2. Cucumber volatiles improve performance of bait sprays for tephritid pest. Foraging behavior of wild female melon fly, a worldwide pest of economically important cucurbit crops, was examined by ARS scientists in Hilo, Hawaii, and scientists at the University of Massachusetts. Mark and recapture studies in both wild habitats in Kona (dominated by the invasive weed ivy gourd) and cultivated habitats in Kapoho (dominated by papaya orchards) on Hawaii Island were conducted. Many years of field cage and laboratory behavioral studies with laboratory-reared flies have indicated that female melon flies with eggs responded primarily to host odors, while those without eggs responded primarily to protein. Kona results indicated that wilder and color-marked F2 females responded to cucumber odor rather than to protein odor in contrast to captured wild flies without eggs, which responded similarly to protein bait and cucumber odor. Results with captured wild females and color-marked F2 females in Kapoho suggested a significant preference for cucumber odor over protein odor regardless of whether they had eggs in their ovaries; however, protein-deprived, color-marked F2 females responded to both odors in equal numbers. These new findings provide improved Integrated Pest Management control strategies for this species through integration of cucurbit volatiles to baits.
3. Reduced control costs for two important tephritid pests of papaya. Oriental fruit fly and melon fly are two major agricultural pests of papaya that need to be controlled. ARS scientists in Hilo, Hawaii, conducted field studies to quantify attraction of wild male oriental fruit fly and male melon fly to a male annihilation treatment consisting of specialized pheromone and lure application technology with a mixture of the two major male lures methyl eugenol (ME) for oriental fruit fly, cue-lure (C-L) for melon fly and spinosad as a sprayable “reduced risk” control system. These mixtures were compared to individual formulations containing either pure ME or pure C-L and spinosad that would typically be sprayed individually. No difference in effectiveness was found. In areas where both oriental fruit fly and melon fly are pests, such as papaya orchards in Hawaii, a mixture formulation could be used as a generic lure component for two species instead of just one. This provides an economic benefit by reducing “attract and kill” stations by fifty percent.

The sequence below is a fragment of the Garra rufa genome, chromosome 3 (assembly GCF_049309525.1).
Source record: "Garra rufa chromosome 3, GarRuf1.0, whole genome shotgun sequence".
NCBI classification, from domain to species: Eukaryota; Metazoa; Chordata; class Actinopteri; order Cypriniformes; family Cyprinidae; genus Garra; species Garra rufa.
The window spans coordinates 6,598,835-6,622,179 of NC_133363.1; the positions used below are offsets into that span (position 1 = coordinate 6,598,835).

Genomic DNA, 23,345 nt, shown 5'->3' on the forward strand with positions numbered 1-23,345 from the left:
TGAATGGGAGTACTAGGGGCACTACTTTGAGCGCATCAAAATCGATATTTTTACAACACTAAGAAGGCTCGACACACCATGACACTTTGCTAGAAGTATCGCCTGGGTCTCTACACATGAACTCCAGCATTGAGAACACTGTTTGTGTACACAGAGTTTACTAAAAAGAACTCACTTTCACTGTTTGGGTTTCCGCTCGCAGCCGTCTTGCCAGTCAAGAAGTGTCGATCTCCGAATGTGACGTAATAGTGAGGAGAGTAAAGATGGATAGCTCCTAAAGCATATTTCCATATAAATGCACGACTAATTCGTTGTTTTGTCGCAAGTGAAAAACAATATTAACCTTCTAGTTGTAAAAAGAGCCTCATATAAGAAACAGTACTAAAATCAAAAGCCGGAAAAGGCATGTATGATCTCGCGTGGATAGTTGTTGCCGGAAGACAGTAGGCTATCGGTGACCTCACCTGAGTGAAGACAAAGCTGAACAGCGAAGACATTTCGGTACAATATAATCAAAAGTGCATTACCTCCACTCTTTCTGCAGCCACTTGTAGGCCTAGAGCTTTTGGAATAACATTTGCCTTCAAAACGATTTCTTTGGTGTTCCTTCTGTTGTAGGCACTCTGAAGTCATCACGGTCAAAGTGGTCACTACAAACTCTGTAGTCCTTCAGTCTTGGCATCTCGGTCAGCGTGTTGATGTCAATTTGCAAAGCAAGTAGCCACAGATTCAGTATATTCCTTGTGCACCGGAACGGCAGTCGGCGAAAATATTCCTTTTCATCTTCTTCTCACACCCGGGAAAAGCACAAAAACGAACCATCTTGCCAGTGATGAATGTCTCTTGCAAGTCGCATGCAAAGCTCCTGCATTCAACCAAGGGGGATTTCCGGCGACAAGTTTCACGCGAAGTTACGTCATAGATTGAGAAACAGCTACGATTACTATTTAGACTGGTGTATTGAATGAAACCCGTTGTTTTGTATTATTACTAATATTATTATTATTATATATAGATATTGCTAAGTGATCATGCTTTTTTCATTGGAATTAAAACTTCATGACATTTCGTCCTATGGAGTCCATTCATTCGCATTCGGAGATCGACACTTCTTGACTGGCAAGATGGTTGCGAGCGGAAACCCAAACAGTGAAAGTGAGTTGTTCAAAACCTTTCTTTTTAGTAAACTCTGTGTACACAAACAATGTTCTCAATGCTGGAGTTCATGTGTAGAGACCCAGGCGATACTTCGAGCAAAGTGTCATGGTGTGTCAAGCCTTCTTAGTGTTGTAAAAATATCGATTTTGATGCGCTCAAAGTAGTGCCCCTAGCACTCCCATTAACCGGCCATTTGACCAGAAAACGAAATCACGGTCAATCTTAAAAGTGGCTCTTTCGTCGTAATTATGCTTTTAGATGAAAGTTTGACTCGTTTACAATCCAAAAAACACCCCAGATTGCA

4. Asian citrus psyllid and spotted wing drosophila control methods also can control tephritid fruit flies. ARS scientists in Hilo, Hawaii, conducted studies that compared the effects of 19 foliar pesticides to the current standards (Malathion protein bait or GF-120 Naturalyte Fruit Fly Bait), for the uninterrupted movement of commercial citrus or cherries in the event of future fruit fly quarantines in California. The impact of foliar sprays on beneficial hymenopterous insects was also examined. Dimethoate, Malathion, Mustang, Assail, Warrior, Actara and Lorsban consistently produced high fruit fly mortality comparable to the standards. However, many of these foliar insecticides also produced high mortality on natural enemies compared to GF-120 Naturalyte Fruit Fly Bait. Detrimental effects on natural enemies was also considered in the design. Preliminary results support a systems approach for relief from fruit fly quarantines considered by the Animal and Plant Health Inspection Service (APHIS).